In Table 4, the mean rating percentage improvement for the modules were: Policy review, analysis and contextualization (24.8%-34.5%); Inter-sectoral collaboration in policymaking & implementation (19.6%-37.3%); Knowledge dissemination, exchange & management (20.1%-25.6%); Health policy monitoring, evaluation and performance assessment (18.3%-22.1%); Introduction to policy legislation (28.9%-31.3%).

Table 4. Outcome of the pre-workshop and post workshop questionnaire analyais for DAY 3 of the KT training workshop in Bauchi Nigeria
Parameters assessed Pre-workshop mean Post-workshop mean % Mean increase
Policy review, analysis and contextualization
Knowledge of the policy review process 2.86 3.57 24.8
Understanding of the success factors for multi-stakeholder policy review methods 2.81 3.57 27.0
Understanding of review tasks to guide the multi-stakeholder review 2.75 3.70 34.5
Inter-sectoral collaboration in policymaking & implementation
Knowledge of the meaning of inter-sectoral collaboration in policymaking & implementation 2.70 3.60 37.3
Understanding of what makes collaboration work 2.91 3.48 19.6
Understanding of the roadblocks to effective collaboration 2.73 3.57 30.8
Knowledge dissemination, exchange & management
Knowledge of fundamentals and approaches of knowledge dissemination 2.92 3.57 22.3
Understanding of knowledge exchange and what makes the integrated KT process work effectively 2.81 3.53 25.6
Understanding of the effective ways of disseminating policy information 2.94 3.53 20.1
Health policy monitoring, evaluation and performance assessment
Understanding of value of policy monitoring and evaluation 2.81 3.43 22.1
Understanding of the concept of policy process and policy assistance 2.81 3.38 20.3
Knowledge about steps to building a performance based monitoring and evaluation system 2.73 3.23 18.3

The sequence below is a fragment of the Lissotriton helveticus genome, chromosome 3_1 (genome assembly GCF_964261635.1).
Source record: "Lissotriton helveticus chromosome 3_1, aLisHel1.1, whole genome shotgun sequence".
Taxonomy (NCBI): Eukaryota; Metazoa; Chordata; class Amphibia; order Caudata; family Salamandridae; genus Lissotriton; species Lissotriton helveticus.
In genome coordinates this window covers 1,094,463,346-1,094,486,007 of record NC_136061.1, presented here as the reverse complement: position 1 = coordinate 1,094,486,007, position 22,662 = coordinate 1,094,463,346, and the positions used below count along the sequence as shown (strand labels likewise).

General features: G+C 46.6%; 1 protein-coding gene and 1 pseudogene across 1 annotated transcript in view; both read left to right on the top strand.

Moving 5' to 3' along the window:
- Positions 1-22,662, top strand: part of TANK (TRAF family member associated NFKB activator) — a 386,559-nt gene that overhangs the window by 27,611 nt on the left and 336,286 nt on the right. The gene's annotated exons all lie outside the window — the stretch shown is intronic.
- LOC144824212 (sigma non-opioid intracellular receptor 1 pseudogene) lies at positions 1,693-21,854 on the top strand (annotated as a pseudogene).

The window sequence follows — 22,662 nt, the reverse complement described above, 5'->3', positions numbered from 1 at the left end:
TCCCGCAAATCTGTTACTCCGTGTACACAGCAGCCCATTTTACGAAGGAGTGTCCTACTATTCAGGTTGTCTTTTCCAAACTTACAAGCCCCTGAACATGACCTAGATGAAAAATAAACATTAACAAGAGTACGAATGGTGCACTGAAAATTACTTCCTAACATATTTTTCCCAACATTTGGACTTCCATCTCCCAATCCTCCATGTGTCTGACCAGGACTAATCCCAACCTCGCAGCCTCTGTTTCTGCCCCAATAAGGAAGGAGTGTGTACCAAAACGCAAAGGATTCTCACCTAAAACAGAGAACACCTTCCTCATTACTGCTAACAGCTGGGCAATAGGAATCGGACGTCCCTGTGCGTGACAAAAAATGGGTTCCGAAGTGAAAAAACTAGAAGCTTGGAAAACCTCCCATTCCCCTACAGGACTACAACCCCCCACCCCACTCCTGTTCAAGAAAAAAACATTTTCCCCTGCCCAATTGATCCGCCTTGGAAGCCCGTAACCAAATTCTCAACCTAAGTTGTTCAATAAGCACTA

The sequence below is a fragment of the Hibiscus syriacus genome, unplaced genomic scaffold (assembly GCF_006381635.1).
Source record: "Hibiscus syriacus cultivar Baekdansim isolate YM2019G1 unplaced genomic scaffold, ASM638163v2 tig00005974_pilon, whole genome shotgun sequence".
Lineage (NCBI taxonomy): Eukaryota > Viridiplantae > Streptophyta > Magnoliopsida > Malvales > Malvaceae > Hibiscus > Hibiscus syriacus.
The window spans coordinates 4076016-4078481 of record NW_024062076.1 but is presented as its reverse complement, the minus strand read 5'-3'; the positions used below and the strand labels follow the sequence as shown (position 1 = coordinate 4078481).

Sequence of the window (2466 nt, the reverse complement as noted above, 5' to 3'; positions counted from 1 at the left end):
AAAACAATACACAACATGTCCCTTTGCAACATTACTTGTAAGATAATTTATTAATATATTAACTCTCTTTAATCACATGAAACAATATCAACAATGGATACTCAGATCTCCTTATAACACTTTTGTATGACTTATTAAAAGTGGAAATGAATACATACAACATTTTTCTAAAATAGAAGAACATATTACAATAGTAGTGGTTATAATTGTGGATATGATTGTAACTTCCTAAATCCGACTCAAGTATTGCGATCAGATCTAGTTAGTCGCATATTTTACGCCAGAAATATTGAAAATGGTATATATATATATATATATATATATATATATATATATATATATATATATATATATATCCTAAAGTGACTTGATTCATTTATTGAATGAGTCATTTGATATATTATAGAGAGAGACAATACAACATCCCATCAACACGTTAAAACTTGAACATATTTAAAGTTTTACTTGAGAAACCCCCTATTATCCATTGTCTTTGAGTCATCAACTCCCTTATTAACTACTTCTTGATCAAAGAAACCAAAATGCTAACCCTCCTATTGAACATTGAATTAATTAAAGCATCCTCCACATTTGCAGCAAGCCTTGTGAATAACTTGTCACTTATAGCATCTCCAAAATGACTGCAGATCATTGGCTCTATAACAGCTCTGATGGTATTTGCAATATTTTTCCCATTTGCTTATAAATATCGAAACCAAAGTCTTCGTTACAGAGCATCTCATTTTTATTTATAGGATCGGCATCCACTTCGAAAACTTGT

Introduction to policy legislation
Knowledge of the meaning of a bill for legislation 2.65 3.48 31.3
Understanding of the mechanism of the development of a bill 2.70 3.48 28.9
Understanding of the bill and legislative process at the House of Assembly 2.69 3.48 29.4
General Questions on the training workshop outcome
Facilitators’ mastery & ability to deliver the lessons in an understandable manner 3.79
Scope/coverage of the training workshop in relation to health policy and knowledge translation 3.55
Duration of the programme sufficient to address major individual knowledge & capacity constraints in evidence-informed health policymaking 2.93
Workshop assessment
Overall assessment of the training workshop 41%-60% 61%-80% 81%-100%
Participants score 3.7 25.9 70.4

Discussion

The findings of the present study suggest that a KT training workshop has the potential to serve as a vital platform to improve the understanding and skill of researchers and policymakers regarding evidence to policy process. The workshop brought together both researchers and policy makers and afforded them the opportunity to interact and considers issues around MNCH research-to-policy link. This type of capacity enhancement forum has been shown to be very critical to the process of bridging the gap between research and policy/practice.8,9 According to Haines and colleagues,14 in order to enhance research finding uptake into policy and practice, it is imperative to strengthen mechanisms and platforms that can promote the systematic interactions between researchers and policymakers. Furthermore, Choi et al31 argued that researchers and policymakers will appreciate their differences better (in terms of their career paths, goals, disposition to evidence etc), if greater number of collaborative opportunities are created for them to interact, and will improve evidence to-policy link.